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Cutting up Coal’s Credit Card

President Obama’s June 25 Climate speech told us that the US would no longer support coal projects funded by the World Bank or other multilateral institutions. Specifically he said…

“Today, I’m calling for an end of public financing for new coal plants overseas – unless they deploy carbon-capture technologies, or there’s no other viable way for the poorest countries to generate electricity.”

Shockingly, a few days later the Bank said it would not fund new coal projects “unless”… and proceeded to list essentially the same qualifiers. Despite the qualifiers, given the existing challenges of Bank funding, and the way the Bank’s policy positions were already trending, the message for those considering such projects is clear: Forget it.

The odd thing about the fuss being made of the President’s remarks is that these multilateral institutions have funded very few coal projects in the last decade anyway, and those that it did were so bitterly contested that anyone remotely interested in such projects would seek every other option. Oil Change International, who have no incentive to downplay the numbers, estimate that the Bank has financed about $5.5B of coal projects in the last 5 years. And more than half that amount – $3.75B – was for a single plant in South Africa. [In case you wondered, the Obama administration abstained on the decisive funding vote on that one.]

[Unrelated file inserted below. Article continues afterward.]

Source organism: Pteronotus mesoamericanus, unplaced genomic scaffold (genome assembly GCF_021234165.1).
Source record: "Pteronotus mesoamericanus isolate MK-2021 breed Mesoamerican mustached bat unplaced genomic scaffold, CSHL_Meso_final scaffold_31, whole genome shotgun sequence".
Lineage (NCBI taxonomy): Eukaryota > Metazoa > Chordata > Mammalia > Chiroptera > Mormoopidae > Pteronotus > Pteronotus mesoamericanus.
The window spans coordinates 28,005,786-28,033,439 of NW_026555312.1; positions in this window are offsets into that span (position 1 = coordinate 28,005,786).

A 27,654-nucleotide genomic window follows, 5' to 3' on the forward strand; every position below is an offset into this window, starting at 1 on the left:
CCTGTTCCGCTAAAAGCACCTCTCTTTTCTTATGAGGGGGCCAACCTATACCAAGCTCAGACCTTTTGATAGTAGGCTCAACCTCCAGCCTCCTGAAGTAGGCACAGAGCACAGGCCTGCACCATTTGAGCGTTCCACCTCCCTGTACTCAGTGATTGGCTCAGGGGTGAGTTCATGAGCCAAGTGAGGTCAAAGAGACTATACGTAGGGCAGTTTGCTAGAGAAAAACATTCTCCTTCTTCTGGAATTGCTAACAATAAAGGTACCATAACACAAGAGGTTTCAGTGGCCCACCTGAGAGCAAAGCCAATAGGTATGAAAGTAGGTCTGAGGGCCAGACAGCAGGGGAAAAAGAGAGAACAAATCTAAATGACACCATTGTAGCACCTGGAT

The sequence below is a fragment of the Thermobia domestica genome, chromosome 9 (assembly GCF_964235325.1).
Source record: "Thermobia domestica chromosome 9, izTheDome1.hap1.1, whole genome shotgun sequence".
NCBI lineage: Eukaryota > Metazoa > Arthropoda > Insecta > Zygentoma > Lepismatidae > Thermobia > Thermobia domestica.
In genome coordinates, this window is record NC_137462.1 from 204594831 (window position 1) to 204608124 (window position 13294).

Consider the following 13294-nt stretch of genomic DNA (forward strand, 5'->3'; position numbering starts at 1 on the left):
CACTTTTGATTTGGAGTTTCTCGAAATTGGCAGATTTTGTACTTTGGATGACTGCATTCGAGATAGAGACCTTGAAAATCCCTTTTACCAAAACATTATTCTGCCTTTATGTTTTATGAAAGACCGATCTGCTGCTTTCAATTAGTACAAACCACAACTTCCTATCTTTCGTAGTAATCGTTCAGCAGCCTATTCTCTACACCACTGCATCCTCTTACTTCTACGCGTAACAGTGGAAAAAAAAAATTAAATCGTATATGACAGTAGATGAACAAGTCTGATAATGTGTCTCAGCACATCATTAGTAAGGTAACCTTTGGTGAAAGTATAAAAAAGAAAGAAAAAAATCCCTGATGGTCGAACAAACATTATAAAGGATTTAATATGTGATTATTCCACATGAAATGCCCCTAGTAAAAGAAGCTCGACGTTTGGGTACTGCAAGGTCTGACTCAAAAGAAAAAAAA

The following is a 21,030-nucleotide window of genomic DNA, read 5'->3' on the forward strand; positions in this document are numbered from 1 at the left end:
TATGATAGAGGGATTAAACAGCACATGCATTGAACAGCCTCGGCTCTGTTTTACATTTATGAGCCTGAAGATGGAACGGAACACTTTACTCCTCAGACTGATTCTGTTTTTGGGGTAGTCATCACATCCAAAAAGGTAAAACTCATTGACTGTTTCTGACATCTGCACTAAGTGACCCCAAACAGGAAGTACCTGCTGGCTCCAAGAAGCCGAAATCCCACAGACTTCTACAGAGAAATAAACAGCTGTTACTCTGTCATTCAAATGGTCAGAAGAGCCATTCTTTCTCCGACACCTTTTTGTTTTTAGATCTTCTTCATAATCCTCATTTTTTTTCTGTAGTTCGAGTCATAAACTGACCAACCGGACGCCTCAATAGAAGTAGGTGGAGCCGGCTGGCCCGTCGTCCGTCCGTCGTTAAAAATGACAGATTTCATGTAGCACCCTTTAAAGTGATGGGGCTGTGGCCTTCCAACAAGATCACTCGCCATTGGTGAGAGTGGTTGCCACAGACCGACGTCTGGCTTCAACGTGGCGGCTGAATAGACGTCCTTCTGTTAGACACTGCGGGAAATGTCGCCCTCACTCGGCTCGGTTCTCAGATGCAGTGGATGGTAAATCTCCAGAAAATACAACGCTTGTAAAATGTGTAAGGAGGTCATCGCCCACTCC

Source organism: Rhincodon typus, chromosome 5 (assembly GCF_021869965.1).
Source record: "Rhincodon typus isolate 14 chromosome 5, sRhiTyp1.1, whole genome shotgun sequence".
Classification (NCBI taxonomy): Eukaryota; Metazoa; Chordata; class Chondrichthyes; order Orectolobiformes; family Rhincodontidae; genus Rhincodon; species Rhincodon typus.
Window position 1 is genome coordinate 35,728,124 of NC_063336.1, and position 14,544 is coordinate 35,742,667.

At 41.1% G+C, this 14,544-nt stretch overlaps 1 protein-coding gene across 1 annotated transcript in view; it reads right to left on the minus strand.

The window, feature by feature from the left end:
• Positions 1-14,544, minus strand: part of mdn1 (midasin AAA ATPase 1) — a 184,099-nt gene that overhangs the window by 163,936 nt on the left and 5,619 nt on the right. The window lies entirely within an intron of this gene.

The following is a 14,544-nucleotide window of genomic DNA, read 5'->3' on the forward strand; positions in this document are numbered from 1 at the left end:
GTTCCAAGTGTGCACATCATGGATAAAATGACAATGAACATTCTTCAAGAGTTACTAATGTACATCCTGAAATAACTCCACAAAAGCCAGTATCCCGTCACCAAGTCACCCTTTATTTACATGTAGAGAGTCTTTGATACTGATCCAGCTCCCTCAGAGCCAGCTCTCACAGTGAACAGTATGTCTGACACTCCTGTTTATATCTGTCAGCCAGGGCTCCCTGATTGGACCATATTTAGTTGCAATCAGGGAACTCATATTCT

Anyone familiar with a developing country project requiring financing from multilateral institutions such as the Bank knows that it is not a process to be undertaken lightly. The Bank does not work quickly. Its staff always have to look over their shoulders to ensure they are following not only often byzantine rules and policies of its governing board, but also to avoid controversy (aka the attention of those who take to the streets of DC every year outside their annual meetings). Evading such controversy was proving impossible with coal projects.

While we believe this formal death-knell for World Bank coal project finance will have little practical impact, two related issues are lurking.

First is whether the interest groups can build on this and persuade commercial lenders to adopt a similar approach, although even then the impact would be confined to western countries: it is hard, if not impossible, to imagine banks in China or India being susceptible to such pressures.

Second, will the Obama administration go further and also remove financing benefits for US exports associated with overseas coal projects, such as mining equipment or coal fired boilers. Unlike World Bank financing, such benefits have significant domestic constituents, and the British Government, which once promised it would end all such support, recently quietly reversed their position.

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